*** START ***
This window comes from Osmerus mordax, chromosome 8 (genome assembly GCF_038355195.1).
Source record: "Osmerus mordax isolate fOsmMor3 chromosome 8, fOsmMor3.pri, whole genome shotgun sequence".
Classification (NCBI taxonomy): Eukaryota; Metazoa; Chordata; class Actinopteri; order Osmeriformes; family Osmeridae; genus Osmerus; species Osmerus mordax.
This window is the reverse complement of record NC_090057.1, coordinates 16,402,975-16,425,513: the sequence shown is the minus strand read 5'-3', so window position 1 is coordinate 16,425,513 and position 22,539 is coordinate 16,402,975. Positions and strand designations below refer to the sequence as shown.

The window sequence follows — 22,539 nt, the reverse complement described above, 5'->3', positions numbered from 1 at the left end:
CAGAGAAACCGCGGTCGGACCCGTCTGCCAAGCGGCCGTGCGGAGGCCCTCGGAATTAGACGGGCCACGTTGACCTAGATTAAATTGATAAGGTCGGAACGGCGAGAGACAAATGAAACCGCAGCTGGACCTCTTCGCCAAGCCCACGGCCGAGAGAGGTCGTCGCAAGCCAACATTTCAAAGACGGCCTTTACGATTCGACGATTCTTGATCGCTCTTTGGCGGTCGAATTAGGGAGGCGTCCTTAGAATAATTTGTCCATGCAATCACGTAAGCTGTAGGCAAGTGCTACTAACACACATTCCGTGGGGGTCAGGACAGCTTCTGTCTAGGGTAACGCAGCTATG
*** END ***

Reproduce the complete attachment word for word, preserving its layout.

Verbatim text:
This window comes from Osmerus mordax, chromosome 8 (genome assembly GCF_038355195.1).
Source record: "Osmerus mordax isolate fOsmMor3 chromosome 8, fOsmMor3.pri, whole genome shotgun sequence".
Classification (NCBI taxonomy): Eukaryota; Metazoa; Chordata; class Actinopteri; order Osmeriformes; family Osmeridae; genus Osmerus; species Osmerus mordax.
This window is the reverse complement of record NC_090057.1, coordinates 16,402,975-16,425,513: the sequence shown is the minus strand read 5'-3', so window position 1 is coordinate 16,425,513 and position 22,539 is coordinate 16,402,975. Positions and strand designations below refer to the sequence as shown.

The window sequence follows — 22,539 nt, the reverse complement described above, 5'->3', positions numbered from 1 at the left end:
CAGAGAAACCGCGGTCGGACCCGTCTGCCAAGCGGCCGTGCGGAGGCCCTCGGAATTAGACGGGCCACGTTGACCTAGATTAAATTGATAAGGTCGGAACGGCGAGAGACAAATGAAACCGCAGCTGGACCTCTTCGCCAAGCCCACGGCCGAGAGAGGTCGTCGCAAGCCAACATTTCAAAGACGGCCTTTACGATTCGACGATTCTTGATCGCTCTTTGGCGGTCGAATTAGGGAGGCGTCCTTAGAATAATTTGTCCATGCAATCACGTAAGCTGTAGGCAAGTGCTACTAACACACATTCCGTGGGGGTCAGGACAGCTTCTGTCTAGGGTAACGCAGCTATG